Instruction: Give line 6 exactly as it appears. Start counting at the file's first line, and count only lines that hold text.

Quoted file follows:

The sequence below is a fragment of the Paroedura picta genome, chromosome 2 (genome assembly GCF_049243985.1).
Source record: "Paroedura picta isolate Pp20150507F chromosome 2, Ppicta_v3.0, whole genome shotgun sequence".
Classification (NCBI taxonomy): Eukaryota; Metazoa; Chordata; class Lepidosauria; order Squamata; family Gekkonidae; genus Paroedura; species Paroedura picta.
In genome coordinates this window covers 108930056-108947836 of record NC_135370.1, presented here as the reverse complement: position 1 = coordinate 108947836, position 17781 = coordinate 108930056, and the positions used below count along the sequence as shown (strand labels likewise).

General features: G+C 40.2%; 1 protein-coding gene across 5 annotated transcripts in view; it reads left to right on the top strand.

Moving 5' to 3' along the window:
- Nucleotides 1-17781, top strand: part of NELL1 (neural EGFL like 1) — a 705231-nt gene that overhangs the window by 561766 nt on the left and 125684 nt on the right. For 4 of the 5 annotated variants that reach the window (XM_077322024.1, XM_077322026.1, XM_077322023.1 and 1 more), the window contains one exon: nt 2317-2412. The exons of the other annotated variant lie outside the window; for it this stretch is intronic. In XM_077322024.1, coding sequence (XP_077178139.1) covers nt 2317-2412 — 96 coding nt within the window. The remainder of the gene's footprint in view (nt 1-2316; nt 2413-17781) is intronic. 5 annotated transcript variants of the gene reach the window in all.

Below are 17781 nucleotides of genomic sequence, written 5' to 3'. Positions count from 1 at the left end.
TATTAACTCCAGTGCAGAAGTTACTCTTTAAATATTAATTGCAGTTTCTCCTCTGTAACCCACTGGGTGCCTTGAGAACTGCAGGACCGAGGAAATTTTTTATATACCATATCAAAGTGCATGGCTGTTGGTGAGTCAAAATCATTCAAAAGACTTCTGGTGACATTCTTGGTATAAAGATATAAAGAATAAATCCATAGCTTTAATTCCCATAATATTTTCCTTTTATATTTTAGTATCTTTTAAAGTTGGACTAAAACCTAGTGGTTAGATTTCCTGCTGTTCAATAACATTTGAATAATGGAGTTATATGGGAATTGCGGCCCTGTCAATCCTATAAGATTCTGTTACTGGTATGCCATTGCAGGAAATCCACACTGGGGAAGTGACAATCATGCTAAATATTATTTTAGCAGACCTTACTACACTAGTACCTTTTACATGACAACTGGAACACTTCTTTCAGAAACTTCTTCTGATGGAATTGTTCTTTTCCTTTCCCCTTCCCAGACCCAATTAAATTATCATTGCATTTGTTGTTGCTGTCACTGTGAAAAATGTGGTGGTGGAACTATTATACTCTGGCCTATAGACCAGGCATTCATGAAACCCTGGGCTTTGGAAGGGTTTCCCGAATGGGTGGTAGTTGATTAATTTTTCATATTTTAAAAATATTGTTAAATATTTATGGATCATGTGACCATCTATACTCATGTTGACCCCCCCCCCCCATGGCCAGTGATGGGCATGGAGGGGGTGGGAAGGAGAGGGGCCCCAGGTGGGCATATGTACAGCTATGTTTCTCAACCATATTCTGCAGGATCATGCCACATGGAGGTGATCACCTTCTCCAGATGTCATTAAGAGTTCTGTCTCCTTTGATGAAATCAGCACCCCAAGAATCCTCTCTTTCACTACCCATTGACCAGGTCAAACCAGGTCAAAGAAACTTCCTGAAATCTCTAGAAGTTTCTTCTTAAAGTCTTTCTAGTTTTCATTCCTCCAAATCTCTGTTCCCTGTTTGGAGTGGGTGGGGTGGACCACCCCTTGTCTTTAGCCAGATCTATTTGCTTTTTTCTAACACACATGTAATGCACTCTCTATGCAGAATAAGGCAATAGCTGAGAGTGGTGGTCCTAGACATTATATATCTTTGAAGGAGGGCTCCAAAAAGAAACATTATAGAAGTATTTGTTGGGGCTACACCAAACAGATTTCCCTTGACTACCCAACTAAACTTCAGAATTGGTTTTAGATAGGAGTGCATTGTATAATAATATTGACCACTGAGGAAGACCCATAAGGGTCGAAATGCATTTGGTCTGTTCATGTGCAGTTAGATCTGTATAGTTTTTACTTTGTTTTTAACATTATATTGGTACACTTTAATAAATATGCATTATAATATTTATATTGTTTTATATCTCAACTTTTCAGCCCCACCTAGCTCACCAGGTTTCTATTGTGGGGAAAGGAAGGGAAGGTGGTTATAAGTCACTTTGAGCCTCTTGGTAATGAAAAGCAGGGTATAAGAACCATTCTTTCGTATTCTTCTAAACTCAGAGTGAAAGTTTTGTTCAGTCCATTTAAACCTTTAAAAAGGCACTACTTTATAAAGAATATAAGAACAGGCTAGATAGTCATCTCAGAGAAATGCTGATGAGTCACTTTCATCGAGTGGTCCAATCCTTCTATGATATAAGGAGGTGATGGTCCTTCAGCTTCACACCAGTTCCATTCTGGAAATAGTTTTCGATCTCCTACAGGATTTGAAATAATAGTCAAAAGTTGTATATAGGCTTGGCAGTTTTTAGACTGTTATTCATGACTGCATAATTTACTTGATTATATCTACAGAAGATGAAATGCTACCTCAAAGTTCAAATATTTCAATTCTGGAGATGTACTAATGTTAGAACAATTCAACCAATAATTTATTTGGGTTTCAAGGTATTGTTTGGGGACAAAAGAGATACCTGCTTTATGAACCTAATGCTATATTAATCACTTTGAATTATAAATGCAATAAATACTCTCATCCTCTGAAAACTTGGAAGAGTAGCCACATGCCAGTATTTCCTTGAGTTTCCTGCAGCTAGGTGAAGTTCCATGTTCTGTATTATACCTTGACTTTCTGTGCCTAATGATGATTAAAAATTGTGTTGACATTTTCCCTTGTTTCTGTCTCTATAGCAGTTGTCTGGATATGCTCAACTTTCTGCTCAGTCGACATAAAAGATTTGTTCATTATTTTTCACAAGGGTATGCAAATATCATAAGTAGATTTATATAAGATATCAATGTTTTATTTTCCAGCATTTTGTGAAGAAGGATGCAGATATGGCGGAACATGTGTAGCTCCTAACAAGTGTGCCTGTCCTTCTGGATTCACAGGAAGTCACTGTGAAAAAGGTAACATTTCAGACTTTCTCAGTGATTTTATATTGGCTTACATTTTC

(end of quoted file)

Moving 5' to 3' along the window: